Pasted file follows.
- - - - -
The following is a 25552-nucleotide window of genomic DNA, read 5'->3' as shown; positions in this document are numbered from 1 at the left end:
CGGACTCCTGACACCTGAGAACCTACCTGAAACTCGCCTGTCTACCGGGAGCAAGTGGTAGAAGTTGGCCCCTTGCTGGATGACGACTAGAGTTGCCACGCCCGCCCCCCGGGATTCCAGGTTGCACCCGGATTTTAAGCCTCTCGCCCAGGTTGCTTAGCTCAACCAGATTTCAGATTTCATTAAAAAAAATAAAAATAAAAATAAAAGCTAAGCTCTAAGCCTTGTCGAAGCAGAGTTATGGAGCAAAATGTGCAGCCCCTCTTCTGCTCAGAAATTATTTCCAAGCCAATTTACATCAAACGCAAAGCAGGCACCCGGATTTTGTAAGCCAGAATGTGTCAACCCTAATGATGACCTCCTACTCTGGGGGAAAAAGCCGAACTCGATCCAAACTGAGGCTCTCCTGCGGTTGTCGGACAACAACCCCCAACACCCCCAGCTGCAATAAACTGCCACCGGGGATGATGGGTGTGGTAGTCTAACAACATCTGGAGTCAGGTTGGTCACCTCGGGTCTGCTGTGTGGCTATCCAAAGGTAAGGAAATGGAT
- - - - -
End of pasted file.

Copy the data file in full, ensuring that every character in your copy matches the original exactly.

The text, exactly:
The following is a 25552-nucleotide window of genomic DNA, read 5'->3' as shown; positions in this document are numbered from 1 at the left end:
CGGACTCCTGACACCTGAGAACCTACCTGAAACTCGCCTGTCTACCGGGAGCAAGTGGTAGAAGTTGGCCCCTTGCTGGATGACGACTAGAGTTGCCACGCCCGCCCCCCGGGATTCCAGGTTGCACCCGGATTTTAAGCCTCTCGCCCAGGTTGCTTAGCTCAACCAGATTTCAGATTTCATTAAAAAAAATAAAAATAAAAATAAAAGCTAAGCTCTAAGCCTTGTCGAAGCAGAGTTATGGAGCAAAATGTGCAGCCCCTCTTCTGCTCAGAAATTATTTCCAAGCCAATTTACATCAAACGCAAAGCAGGCACCCGGATTTTGTAAGCCAGAATGTGTCAACCCTAATGATGACCTCCTACTCTGGGGGAAAAAGCCGAACTCGATCCAAACTGAGGCTCTCCTGCGGTTGTCGGACAACAACCCCCAACACCCCCAGCTGCAATAAACTGCCACCGGGGATGATGGGTGTGGTAGTCTAACAACATCTGGAGTCAGGTTGGTCACCTCGGGTCTGCTGTGTGGCTATCCAAAGGTAAGGAAATGGAT